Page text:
Watch the Solidarity Summit

August 2, 2016
Photo thanks to Doug Nielson

Photo thanks to Doug Nielson

Thanks to everyone who attended the Solidarity Summit on Affordable Transit on July 26th! The house was packed with people and energy, and the afternoon was filled with great speakers, discussion & comradery. Special thanks to our panelists, emcee, workshop facilitators, and all the TRU members who volunteered their time and helped to make the event a success!

If you didn’t make it, you can still watch the speaker program below. Big thanks to Mike McCormick, host of Mind Over Matters on KEXP, for taking the time to come out and record!

As if to highlight the main theme of the Summit, during our speaker program the news broke that Calgary, Canada will start offering monthly transit passes to residents living in extreme poverty for just over $5. Stay tuned for actions and updates as TRU continues our campaign to improve transit access for homeless and very low-income riders!

2 thoughts on “Watch the Solidarity Summit

  1. Linda J

    Come on, Seattle! We’ve got to beat Calgary. They charge $5.15 for a monthly pass. Let’s have a Seattle monthly pass at $5! Bragging rights for the city who really tries to help folks who are struggling with our new turbo-charged and very unfair high-rent low-wage economy.

    Transit Riders Union will be in hot pursuit until we get it!

    Reply
  2. To each according to their need

    When you try to list all the types of people who should have lower or free fares, you will invariably leave someone out and you are definitely including people who don’t actually need it. Who DOES need it–people who can’t afford the current fares. Who are those people–how do we define them? Easy–ANYBODY who has an income at or below 50% (or 60% or 80%) of AMI (Area Median Income).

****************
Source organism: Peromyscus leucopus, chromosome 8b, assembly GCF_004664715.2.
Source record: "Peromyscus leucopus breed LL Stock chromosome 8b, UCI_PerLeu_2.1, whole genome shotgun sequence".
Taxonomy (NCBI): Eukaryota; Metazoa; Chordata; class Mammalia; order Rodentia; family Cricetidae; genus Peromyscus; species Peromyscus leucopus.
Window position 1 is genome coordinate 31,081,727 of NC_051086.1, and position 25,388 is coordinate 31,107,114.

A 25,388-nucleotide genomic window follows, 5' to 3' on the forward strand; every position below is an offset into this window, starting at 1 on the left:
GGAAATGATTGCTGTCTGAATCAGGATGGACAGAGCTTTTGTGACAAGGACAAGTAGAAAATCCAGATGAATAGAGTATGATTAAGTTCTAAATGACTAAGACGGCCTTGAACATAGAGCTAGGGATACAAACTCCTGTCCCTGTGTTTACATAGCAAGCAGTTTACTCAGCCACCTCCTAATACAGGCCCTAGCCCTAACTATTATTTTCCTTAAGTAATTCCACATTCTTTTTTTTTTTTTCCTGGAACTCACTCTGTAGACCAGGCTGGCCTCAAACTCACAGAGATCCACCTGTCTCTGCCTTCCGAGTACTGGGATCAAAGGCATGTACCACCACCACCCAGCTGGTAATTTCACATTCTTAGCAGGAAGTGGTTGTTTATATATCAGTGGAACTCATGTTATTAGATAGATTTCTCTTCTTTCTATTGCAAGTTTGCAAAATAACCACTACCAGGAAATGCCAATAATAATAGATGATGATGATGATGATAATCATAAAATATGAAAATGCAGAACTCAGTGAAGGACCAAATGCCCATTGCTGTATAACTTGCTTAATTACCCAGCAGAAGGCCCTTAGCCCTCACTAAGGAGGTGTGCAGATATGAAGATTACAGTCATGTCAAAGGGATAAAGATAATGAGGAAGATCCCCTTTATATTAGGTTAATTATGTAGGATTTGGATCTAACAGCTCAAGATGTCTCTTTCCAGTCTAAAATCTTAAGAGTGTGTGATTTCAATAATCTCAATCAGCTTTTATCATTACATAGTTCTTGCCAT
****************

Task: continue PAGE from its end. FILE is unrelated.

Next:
Can we please STOP using euphemisms–“students”, “homeless”, “working families”, “seniors”, “disabled”, etc.? Some “social justice” programs use “racial equity” and “social” or “economic justice” interchangeably. That is another example of using (sometimes misleading and uninclusive) euphemisms, instead of just using the REAL words: poor, low income, “economically disadvantaged”.

    “Senior” and “youth” are NOT interchangeable with “poor”: Bill Gates is now a “senior”–does he or his kids and other seniors and young people living in multi-million-dollar homes need low bus fares? There are well-off (or at least “comfortable”) people in every category, including “students”, “seniors”, “disabled”, “families”, etc. Those categories DO NOT describe NEEDY low-income transit riders!

    In order to subsidize the fares of those who truly NEED lower bus fares, we need to be willing to allow Metro/ST/CT/ORCA to charge FULL FARE to those who can afford to pay (middle & upper-income riders, big employers), and reserve subsidized fares for just those who NEED them: ANYONE with a low income…of ANY AGE (youth/senior, in-between), of ANY STATUS (abled/disabled, student/working/not, housed/homeless)!

    Categories divide us and pit us against each other (“why should THEY get free fare when I have the same income?” “why does that college student living in a parent-paid condo get to pay less than my friend who works in a sandwhich shop & lives in a crappy studio?”). Let’s UNITE under one banner: “Transit for all–AFFORDABLE to ALL”, and let’s advocate for the ONE group that is INCLUSIVE of all who struggle to afford transit–Low Income People (aka “po’ folks”).

    Reply

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